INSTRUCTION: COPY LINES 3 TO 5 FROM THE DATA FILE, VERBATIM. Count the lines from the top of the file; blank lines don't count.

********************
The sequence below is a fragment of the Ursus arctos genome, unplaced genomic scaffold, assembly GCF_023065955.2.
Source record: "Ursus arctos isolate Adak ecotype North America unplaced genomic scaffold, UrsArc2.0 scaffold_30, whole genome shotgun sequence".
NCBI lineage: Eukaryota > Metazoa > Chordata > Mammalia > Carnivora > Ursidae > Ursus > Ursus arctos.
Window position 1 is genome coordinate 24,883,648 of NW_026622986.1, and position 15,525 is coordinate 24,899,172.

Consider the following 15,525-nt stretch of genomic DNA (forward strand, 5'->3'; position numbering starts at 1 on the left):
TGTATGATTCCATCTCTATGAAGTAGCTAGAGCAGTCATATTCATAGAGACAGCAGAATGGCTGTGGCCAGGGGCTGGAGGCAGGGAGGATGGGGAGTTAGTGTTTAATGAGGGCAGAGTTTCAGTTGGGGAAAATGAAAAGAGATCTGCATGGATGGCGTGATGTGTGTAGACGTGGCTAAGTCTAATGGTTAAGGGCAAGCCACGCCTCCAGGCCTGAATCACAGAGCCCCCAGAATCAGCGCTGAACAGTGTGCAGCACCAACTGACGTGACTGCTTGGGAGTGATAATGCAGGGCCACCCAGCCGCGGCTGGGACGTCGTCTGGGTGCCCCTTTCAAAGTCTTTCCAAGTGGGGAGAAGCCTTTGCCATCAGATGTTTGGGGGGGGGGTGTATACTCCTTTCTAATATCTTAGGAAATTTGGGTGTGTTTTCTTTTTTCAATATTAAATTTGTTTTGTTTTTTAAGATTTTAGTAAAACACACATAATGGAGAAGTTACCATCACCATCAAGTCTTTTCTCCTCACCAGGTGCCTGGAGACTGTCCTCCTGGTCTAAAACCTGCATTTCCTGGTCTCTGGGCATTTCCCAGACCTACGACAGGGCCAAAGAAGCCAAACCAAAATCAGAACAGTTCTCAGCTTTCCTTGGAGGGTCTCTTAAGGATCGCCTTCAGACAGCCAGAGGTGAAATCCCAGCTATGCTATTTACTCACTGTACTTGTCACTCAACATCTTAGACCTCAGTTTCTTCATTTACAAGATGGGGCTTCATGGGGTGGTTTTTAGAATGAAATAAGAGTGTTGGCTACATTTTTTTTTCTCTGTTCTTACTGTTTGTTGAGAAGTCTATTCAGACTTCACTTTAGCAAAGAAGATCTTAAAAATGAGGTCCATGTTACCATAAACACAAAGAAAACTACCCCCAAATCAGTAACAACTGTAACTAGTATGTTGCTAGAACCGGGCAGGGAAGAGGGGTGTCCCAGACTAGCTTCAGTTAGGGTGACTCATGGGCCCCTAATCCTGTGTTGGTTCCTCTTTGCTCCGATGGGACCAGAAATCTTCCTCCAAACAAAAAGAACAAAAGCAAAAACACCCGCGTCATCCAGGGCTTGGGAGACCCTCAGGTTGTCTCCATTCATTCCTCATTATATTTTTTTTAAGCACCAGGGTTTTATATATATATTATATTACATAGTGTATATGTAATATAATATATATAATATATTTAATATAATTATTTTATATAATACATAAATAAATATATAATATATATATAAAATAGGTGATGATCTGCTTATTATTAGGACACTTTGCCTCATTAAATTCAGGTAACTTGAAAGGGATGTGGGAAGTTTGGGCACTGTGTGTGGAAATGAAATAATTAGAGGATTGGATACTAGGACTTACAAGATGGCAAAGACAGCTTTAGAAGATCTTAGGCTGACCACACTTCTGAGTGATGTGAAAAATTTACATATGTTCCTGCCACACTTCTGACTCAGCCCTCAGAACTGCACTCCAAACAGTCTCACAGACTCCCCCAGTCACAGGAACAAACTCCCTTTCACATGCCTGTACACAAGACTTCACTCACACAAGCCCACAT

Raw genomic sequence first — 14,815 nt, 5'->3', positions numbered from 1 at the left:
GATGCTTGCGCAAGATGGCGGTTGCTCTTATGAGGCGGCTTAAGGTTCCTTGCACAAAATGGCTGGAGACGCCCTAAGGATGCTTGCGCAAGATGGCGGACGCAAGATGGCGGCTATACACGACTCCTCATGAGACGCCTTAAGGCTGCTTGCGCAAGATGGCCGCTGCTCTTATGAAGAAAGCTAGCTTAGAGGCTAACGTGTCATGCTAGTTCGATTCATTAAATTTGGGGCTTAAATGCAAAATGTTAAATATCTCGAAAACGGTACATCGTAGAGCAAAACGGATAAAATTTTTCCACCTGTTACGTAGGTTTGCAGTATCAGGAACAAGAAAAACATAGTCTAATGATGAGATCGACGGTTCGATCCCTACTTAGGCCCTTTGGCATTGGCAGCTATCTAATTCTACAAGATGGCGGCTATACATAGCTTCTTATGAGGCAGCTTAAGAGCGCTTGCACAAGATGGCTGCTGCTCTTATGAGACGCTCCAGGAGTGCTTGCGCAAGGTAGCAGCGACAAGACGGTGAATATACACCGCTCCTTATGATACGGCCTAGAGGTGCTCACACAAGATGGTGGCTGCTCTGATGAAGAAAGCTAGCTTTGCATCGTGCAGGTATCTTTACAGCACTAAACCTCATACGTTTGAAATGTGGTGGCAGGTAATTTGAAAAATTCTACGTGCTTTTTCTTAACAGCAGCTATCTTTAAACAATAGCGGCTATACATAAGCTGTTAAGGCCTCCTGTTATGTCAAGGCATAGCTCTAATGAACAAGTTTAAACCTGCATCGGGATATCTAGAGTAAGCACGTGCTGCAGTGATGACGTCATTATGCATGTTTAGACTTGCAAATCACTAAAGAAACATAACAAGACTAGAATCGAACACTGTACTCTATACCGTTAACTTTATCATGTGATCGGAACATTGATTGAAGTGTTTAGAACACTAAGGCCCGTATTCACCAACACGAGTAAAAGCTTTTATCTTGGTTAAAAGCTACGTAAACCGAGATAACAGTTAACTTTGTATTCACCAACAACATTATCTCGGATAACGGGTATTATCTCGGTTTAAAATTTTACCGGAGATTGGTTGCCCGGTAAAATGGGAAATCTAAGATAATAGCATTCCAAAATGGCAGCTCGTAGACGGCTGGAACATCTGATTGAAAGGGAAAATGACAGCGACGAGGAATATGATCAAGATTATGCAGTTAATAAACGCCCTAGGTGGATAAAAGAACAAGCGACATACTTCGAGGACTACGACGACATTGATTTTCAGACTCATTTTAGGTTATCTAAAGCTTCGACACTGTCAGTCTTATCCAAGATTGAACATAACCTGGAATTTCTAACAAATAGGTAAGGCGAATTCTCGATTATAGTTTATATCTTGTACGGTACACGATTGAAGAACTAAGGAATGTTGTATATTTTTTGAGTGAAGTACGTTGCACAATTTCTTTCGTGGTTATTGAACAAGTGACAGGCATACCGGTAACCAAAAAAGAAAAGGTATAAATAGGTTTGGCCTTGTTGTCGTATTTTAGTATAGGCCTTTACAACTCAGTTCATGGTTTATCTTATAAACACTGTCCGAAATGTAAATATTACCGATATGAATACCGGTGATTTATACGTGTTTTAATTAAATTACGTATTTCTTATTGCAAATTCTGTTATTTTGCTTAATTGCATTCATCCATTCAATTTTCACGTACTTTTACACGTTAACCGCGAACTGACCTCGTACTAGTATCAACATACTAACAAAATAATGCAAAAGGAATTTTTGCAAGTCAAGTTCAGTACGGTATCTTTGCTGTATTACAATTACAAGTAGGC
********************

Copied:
NCBI lineage: Eukaryota > Metazoa > Chordata > Mammalia > Carnivora > Ursidae > Ursus > Ursus arctos.
Window position 1 is genome coordinate 24,883,648 of NW_026622986.1, and position 15,525 is coordinate 24,899,172.

Consider the following 15,525-nt stretch of genomic DNA (forward strand, 5'->3'; position numbering starts at 1 on the left):